Ahmad Haidar received his BSc in electrical engineering from Kuwait University in 2006, MScA in mechanical engineering from École Polytechnique de Montréal in 2008, and PhD in electrical engineering from McGill University in 2013. During his PhD, he also spent one year at the institute of metabolic science at the University of Cambridge, UK, and two years at Montreal Institute of Clinical Research (IRCM). His research lies in applying feedback control theory and Bayesian modeling to diabetes-related physiological and medical problems. Since 2011, Ahmad is leading a unique engineering addition to the metabolic unit of the IRCM developing, in collaboration with clinicians, an electromechanical artificial pancreas for type 1 diabetes. Early in-patient clinical trials of the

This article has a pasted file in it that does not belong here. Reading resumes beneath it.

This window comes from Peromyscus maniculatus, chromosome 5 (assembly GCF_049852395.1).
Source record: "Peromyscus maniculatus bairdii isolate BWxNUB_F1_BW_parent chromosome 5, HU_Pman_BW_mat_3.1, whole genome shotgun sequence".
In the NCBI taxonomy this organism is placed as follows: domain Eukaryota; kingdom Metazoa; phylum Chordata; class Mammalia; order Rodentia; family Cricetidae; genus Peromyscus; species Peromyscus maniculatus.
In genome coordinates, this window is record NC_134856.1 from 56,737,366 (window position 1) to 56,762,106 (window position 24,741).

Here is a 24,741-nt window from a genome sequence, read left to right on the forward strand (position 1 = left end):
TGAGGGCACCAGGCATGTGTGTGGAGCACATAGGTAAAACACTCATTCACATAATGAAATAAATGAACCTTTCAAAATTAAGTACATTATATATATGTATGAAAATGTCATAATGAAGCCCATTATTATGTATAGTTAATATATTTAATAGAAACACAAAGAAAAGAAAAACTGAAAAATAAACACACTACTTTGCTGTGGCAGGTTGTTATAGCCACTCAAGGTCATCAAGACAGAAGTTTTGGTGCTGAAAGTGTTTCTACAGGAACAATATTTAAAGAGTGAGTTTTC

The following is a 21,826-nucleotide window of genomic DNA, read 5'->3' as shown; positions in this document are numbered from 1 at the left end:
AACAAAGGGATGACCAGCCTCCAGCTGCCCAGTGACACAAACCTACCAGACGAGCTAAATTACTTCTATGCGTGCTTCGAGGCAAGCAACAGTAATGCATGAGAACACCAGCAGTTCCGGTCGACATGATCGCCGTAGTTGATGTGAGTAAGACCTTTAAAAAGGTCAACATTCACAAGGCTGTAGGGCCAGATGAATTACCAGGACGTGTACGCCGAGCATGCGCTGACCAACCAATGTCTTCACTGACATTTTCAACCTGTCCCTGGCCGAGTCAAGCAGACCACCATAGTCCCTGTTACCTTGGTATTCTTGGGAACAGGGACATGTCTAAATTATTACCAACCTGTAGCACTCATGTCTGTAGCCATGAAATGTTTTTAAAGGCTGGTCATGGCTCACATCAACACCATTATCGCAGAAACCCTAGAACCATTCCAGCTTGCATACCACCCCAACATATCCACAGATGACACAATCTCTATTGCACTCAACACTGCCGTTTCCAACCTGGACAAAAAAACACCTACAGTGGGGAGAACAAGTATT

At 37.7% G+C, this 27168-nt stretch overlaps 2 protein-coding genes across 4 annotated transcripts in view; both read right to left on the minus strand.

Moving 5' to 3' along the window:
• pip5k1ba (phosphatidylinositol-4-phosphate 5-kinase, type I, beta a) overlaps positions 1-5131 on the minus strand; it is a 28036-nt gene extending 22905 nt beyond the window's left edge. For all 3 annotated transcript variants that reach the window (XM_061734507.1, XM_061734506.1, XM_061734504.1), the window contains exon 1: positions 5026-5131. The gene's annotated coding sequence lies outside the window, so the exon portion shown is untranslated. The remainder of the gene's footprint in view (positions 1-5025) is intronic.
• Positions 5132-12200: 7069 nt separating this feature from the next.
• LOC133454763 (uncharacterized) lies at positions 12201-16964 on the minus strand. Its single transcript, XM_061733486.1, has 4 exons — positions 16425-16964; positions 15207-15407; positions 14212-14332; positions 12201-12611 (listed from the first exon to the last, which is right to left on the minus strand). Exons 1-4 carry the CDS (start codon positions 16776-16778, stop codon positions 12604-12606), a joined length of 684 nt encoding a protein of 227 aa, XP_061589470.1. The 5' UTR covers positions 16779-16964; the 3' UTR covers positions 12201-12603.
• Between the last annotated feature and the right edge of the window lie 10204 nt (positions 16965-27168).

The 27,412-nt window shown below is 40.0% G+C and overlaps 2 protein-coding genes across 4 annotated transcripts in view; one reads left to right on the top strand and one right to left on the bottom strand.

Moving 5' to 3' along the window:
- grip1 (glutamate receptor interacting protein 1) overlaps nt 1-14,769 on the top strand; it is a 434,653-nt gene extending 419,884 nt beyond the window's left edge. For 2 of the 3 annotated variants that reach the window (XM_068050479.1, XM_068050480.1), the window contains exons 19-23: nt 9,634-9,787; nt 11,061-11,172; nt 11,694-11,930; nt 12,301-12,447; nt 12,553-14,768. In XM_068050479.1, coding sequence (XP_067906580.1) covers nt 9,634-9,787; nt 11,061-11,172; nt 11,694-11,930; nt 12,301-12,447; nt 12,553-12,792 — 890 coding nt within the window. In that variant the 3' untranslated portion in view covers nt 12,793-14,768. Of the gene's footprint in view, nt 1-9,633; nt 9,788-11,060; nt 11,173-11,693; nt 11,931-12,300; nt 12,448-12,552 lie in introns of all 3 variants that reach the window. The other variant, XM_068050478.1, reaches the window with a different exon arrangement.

artificial pancreas in adults and pediatric populations have shown significant improvement in reducing the incidence of the dangerously low glucose levels compared to conventional therapy, and out-patient trials are currently being conducted. The artificial pancreas is considered the most promising therapy for type 1 diabetes and its development is eagerly followed by the patients and the media. Dr. Haidar also worked on applying Bayesian modeling techniques combined with isotope tracer methodologies to investigate the pharmacokinetics and the pharmacodynamics of insulin and glucagon, and the absorption patterns of different meals in pediatrics with type 1 diabetes as well as pregnancy. In 2013, Dr. Hairdar received the McGill University William and Rhea Seath Award in Engineering Innovation, the IRCM André-Barbeau Excellence Award, and the Juvenile Diabetes Research Foundation Postdoctoral award. In 2014, Dr. Haidar was awarded the prestigious Banting Postdoctoral Fellowship.